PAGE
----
Metal Forges Focus on Advancement in 2017
May 25, 2017 / continuous improvement, Cost Management, human capital, industry news, lean manufacturing, LIT, skills gap, strategic planning, supply chain
Broad spectrum forecasts continue to look positive for manufacturers. As reported in our 2017 Industrial Metal-Cutting Outlook, experts believe that 2017 will be a year of growth for industrial manufacturing. Specifically, the latest outlook from MAPI says that industrial manufacturing growth should be 1.2% in 2017 and then accelerate to 2.6% in 2018.
Manufacturers are also optimistic. According to a May survey from the Institute for Supply Management, U.S. manufacturing and services executives expect to see increased revenue, hiring, and capital spending in 2017, reflecting confidence in the economy, reports IndustryWeek. Even after a short decrease in manufacturing orders in April, ISM’s gauge remains well above the average for all of 2016 and “indicates healthy optimism among factory managers,” according to Bloomberg.
A Focused Forecast
What does this mean for metal forges? From a big-picture standpoint, this is all good news. Economic health directly impacts automotive and other customer segments that carefully choose how they spend money with forges and other supply chain partners.
However, as stated in the article from Forging magazine, “Forgers are manufacturers, of course, but drawing their circumstances out of the mass of data represented by surveys like PMI or similar sources is futile.” In other words, it is more beneficial to look at segment forecasts than it is to look at broad manufacturing outlooks.
To give a more accurate outlook picture, Forging conducts its own annual survey with forging executives. Below are some results from its 2017 Forging Business Outlook:
- Shipments: About 62% of all respondents expect their operations’ tons/shipped to rise in 2017, compared to 2016. Only 6.6% of the total expect the coming year to deliver an overall decline in shipments, and 31.1% are forecasting 2017 results will be “about the same” as the 2016 total.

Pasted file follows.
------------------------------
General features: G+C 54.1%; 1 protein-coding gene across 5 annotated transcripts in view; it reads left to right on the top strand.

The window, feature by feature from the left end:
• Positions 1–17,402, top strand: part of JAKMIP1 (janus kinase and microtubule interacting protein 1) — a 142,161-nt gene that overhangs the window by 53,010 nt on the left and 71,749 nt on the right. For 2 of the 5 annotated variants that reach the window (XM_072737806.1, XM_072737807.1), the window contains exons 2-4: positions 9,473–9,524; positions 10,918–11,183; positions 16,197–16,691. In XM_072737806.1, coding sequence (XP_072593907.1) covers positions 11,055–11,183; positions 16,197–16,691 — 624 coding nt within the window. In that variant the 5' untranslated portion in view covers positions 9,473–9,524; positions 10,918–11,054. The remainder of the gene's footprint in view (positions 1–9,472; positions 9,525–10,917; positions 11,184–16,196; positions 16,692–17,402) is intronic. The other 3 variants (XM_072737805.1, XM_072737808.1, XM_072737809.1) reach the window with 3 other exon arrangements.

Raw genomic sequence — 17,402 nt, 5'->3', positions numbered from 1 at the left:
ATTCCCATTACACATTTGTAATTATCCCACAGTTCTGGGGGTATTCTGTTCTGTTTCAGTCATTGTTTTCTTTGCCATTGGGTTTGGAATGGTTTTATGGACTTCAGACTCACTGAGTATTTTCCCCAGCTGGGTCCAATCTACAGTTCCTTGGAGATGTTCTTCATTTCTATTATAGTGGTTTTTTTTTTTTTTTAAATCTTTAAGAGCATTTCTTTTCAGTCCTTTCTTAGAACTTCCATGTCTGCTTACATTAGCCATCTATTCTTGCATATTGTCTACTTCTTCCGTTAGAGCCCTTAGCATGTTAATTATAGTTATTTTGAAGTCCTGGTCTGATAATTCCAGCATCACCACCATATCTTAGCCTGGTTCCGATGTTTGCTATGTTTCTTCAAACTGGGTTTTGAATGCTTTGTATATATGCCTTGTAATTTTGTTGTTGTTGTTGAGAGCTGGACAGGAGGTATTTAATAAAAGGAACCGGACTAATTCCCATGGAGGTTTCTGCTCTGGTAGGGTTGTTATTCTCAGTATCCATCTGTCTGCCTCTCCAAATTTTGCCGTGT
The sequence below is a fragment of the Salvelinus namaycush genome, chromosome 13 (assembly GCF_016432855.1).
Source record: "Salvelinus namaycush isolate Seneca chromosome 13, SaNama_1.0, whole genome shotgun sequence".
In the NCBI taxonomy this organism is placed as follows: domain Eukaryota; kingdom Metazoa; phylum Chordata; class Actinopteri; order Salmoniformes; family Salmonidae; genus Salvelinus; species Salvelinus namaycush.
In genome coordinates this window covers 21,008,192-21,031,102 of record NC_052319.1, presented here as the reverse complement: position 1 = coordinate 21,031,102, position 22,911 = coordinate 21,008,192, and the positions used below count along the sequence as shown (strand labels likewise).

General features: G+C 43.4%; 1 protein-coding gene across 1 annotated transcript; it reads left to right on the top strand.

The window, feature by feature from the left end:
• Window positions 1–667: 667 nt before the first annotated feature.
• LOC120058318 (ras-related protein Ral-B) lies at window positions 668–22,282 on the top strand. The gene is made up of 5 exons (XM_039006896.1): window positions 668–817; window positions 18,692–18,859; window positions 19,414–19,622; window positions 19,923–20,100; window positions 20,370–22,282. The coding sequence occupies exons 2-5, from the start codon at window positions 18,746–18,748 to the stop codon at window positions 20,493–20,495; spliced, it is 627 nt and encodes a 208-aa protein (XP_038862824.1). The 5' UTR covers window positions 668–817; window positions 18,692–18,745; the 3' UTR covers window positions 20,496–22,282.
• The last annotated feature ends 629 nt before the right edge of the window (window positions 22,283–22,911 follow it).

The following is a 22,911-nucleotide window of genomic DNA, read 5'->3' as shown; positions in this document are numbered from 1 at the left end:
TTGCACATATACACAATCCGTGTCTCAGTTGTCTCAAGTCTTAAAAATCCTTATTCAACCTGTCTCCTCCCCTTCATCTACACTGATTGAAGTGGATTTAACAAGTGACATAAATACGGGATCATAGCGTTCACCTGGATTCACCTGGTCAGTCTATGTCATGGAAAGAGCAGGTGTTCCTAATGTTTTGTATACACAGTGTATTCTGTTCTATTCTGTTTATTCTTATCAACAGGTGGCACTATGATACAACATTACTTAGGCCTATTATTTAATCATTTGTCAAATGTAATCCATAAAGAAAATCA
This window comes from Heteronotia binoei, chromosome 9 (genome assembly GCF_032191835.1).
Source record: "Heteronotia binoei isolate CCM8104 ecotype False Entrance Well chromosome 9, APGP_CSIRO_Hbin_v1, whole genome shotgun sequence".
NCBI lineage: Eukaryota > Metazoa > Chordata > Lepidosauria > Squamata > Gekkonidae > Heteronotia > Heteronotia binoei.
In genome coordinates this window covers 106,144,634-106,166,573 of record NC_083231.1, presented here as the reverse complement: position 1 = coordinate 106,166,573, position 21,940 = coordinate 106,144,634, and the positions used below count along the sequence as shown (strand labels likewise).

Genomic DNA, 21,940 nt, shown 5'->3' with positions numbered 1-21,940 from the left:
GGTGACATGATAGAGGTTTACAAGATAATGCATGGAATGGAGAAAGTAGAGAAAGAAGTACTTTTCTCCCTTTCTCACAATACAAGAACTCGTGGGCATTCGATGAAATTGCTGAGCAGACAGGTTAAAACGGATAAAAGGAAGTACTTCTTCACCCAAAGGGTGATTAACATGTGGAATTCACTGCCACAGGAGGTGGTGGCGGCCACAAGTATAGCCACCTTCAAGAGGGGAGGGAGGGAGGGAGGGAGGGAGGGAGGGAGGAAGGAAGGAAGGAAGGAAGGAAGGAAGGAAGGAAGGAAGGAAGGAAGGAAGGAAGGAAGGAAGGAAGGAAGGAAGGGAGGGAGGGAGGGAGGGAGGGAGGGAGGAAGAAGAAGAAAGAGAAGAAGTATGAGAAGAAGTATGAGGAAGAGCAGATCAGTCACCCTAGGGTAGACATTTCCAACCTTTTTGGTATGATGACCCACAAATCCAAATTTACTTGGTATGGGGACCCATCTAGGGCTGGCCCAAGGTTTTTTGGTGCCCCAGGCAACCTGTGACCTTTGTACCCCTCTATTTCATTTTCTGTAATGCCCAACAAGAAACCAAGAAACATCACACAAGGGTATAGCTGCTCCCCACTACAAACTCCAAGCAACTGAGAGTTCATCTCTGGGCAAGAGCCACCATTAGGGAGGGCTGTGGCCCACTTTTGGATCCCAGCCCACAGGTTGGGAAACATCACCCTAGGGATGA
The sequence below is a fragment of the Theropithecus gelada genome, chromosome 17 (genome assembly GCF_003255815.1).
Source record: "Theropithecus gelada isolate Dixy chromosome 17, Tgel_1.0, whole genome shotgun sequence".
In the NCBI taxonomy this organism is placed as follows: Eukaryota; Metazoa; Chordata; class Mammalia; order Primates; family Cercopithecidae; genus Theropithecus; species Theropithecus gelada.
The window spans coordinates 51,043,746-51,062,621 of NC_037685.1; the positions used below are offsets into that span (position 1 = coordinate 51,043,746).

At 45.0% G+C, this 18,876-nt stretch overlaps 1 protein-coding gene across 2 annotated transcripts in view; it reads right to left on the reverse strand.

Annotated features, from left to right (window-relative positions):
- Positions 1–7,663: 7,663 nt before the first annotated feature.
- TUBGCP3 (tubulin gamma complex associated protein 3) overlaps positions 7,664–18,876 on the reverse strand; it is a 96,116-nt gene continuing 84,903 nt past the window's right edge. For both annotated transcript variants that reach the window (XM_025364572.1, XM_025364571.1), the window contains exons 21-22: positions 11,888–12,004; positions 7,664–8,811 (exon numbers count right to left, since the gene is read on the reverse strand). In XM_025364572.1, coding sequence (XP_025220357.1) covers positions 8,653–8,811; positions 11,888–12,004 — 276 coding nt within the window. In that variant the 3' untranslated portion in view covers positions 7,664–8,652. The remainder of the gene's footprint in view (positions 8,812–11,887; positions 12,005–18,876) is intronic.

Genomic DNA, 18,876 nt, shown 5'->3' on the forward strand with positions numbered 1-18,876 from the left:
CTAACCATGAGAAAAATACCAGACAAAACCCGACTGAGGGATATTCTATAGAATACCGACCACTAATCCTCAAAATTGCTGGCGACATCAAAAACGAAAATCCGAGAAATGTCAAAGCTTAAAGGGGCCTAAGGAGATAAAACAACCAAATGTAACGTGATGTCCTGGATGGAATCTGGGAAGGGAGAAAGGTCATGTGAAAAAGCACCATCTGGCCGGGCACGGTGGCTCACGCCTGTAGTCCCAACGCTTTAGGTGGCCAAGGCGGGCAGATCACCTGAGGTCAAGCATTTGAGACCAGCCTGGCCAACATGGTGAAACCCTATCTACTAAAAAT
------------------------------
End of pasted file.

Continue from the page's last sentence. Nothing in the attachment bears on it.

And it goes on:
- Spending: Over 65% of all respondents said they have capital spending plans for 2017. For 50.8% of these respondents, the investments will take the form of new manufacturing equipment; 11.1% plan to expand their existing operations, and 3.2% plan to invest in new production plants.
- Challenges: When survey respondents were asked to identify the problems they anticipate lying ahead in 2017, topping the list is “lack of orders” (43.6%), followed by “foreign competition” (38.2%), “general labor shortage” (27.3%), “energy costs” (25.5%), and “higher labor costs” (25.5%).
- Opportunities: For 2017, 25.0% of respondents see commercial opportunity in automotive components, while 20.0% see that opportunity in fuel-efficient engine designs. Only aircraft/aerospace components (16.7%) and alternative-energy systems (10.0%) drew respondents in double digits.
Trends to Watch
Like most industrial manufacturers, forges remain committed to continuous improvement, regardless of market conditions. Because lean manufacturing is nothing new, today’s forges need to think outside the box—or beyond the shop floor—to find new improvement opportunities. As stated in the news brief, Resource Allocation Strategies for Leading Industrial Metal-Cutting Organizations, “managers focused on continuous improvement should explore all of the ways they can save their operation time and money.”